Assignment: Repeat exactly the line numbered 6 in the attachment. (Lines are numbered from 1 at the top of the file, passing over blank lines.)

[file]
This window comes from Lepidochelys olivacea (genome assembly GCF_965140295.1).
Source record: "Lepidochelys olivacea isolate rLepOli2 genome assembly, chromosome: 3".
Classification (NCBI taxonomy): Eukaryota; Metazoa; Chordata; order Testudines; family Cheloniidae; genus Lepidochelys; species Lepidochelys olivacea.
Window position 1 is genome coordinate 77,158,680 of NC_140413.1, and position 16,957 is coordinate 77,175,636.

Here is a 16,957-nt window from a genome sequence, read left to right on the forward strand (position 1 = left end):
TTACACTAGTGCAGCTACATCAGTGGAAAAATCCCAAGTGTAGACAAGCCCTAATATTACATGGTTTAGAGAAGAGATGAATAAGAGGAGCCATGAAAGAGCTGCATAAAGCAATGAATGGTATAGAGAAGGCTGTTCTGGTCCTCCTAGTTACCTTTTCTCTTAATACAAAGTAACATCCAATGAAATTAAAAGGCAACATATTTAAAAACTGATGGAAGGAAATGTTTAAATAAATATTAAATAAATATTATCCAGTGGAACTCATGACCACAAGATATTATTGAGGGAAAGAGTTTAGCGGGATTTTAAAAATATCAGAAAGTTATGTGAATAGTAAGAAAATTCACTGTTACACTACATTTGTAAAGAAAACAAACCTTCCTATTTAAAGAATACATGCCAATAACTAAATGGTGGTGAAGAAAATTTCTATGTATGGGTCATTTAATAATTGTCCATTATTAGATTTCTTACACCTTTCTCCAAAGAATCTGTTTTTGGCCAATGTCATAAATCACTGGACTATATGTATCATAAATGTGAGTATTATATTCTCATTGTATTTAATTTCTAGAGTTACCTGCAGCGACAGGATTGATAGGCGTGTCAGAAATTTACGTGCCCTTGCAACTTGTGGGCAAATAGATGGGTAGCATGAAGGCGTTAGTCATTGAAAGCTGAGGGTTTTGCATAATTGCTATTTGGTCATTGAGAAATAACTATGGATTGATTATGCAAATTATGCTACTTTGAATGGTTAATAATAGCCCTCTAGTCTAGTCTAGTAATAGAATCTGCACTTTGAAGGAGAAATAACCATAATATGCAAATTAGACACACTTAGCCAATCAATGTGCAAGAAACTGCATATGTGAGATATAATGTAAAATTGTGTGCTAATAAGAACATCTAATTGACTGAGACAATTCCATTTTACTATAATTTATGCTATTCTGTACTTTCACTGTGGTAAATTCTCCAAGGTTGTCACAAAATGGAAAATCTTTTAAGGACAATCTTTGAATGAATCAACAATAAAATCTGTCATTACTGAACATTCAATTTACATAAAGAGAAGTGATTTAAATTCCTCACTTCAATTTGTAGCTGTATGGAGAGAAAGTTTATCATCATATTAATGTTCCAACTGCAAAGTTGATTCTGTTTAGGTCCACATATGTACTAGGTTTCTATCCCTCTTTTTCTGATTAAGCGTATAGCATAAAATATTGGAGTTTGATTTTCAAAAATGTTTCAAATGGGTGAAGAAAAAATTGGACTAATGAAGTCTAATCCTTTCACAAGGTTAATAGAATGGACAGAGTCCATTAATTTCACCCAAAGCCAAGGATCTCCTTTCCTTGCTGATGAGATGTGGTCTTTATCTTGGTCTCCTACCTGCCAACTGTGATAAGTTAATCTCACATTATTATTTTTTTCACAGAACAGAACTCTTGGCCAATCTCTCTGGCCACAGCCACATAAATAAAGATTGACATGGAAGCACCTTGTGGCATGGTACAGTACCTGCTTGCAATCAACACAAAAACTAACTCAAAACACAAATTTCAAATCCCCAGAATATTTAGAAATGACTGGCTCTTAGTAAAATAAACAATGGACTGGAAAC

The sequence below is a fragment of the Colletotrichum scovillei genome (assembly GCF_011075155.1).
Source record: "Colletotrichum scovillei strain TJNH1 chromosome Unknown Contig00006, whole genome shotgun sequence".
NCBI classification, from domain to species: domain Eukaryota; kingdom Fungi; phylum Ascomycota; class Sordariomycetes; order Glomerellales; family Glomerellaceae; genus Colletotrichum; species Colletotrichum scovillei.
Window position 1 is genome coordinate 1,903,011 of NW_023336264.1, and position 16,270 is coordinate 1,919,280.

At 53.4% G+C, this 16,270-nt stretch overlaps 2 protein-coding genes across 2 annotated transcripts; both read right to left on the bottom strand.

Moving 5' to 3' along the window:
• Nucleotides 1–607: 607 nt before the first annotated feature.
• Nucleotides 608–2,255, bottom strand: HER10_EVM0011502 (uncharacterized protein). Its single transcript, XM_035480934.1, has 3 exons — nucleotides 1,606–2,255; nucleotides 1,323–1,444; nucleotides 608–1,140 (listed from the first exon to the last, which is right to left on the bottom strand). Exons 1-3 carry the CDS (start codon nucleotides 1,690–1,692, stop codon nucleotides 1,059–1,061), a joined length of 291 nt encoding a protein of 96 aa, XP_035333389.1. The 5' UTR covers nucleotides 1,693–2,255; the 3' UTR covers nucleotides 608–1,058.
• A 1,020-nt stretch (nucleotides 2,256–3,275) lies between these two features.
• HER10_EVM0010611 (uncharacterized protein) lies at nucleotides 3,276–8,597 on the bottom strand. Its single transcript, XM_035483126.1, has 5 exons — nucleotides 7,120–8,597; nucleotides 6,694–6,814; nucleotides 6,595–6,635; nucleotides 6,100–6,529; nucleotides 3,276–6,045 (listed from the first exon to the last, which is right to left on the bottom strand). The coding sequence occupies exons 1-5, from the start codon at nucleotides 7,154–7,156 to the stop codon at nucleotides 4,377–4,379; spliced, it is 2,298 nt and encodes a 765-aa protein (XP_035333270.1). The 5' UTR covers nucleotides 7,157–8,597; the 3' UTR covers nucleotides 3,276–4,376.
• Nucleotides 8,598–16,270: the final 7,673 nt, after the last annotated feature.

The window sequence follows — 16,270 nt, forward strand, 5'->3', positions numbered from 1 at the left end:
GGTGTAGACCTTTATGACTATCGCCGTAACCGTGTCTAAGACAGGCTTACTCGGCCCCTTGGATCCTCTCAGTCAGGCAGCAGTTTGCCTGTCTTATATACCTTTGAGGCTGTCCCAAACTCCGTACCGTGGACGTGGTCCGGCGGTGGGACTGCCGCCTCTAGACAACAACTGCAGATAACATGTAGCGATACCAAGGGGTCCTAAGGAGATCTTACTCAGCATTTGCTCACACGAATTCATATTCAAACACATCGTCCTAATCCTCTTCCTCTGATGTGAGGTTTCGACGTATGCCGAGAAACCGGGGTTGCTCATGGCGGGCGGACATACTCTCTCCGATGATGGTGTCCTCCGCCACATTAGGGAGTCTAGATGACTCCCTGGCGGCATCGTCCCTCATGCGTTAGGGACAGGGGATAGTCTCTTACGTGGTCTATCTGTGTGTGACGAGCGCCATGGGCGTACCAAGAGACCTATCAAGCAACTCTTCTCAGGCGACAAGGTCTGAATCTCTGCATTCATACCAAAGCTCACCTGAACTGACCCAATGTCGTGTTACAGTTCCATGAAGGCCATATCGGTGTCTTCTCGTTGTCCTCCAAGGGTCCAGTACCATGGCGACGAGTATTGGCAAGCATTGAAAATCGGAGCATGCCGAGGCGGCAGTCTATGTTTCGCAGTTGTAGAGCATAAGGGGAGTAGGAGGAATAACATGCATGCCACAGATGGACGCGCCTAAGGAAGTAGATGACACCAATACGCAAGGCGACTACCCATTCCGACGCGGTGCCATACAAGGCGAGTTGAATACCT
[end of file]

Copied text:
TTACACTAGTGCAGCTACATCAGTGGAAAAATCCCAAGTGTAGACAAGCCCTAATATTACATGGTTTAGAGAAGAGATGAATAAGAGGAGCCATGAAAGAGCTGCATAAAGCAATGAATGGTATAGAGAAGGCTGTTCTGGTCCTCCTAGTTACCTTTTCTCTTAATACAAAGTAACATCCAATGAAATTAAAAGGCAACATATTTAAAAACTGATGGAAGGAAATGTTTAAATAAATATTAAATAAATATTATCCAGTGGAACTCATGACCACAAGATATTATTGAGGGAAAGAGTTTAGCGGGATTTTAAAAATATCAGAAAGTTATGTGAATAGTAAGAAAATTCACTGTTACACTACATTTGTAAAGAAAACAAACCTTCCTATTTAAAGAATACATGCCAATAACTAAATGGTGGTGAAGAAAATTTCTATGTATGGGTCATTTAATAATTGTCCATTATTAGATTTCTTACACCTTTCTCCAAAGAATCTGTTTTTGGCCAATGTCATAAATCACTGGACTATATGTATCATAAATGTGAGTATTATATTCTCATTGTATTTAATTTCTAGAGTTACCTGCAGCGACAGGATTGATAGGCGTGTCAGAAATTTACGTGCCCTTGCAACTTGTGGGCAAATAGATGGGTAGCATGAAGGCGTTAGTCATTGAAAGCTGAGGGTTTTGCATAATTGCTATTTGGTCATTGAGAAATAACTATGGATTGATTATGCAAATTATGCTACTTTGAATGGTTAATAATAGCCCTCTAGTCTAGTCTAGTAATAGAATCTGCACTTTGAAGGAGAAATAACCATAATATGCAAATTAGACACACTTAGCCAATCAATGTGCAAGAAACTGCATATGTGAGATATAATGTAAAATTGTGTGCTAATAAGAACATCTAATTGACTGAGACAATTCCATTTTACTATAATTTATGCTATTCTGTACTTTCACTGTGGTAAATTCTCCAAGGTTGTCACAAAATGGAAAATCTTTTAAGGACAATCTTTGAATGAATCAACAATAAAATCTGTCATTACTGAACATTCAATTTACATAAAGAGAAGTGATTTAAATTCCTCACTTCAATTTGTAGCTGTATGGAGAGAAAGTTTATCATCATATTAATGTTCCAACTGCAAAGTTGATTCTGTTTAGGTCCACATATGTACTAGGTTTCTATCCCTCTTTTTCTGATTAAGCGTATAGCATAAAATATTGGAGTTTGATTTTCAAAAATGTTTCAAATGGGTGAAGAAAAAATTGGACTAATGAAGTCTAATCCTTTCACAAGGTTAATAGAATGGACAGAGTCCATTAATTTCACCCAAAGCCAAGGATCTCCTTTCCTTGCTGATGAGATGTGGTCTTTATCTTGGTCTCCTACCTGCCAACTGTGATAAGTTAATCTCACATTATTATTTTTTTCACAGAACAGAACTCTTGGCCAATCTCTCTGGCCACAGCCACATAAATAAAGATTGACATGGAAGCACCTTGTGGCATGGTACAGTACCTGCTTGCAATCAACACAAAAACTAACTCAAAACACAAATTTCAAATCCCCAGAATATTTAGAAATGACTGGCTCTTAGTAAAATAAACAATGGACTGGAAAC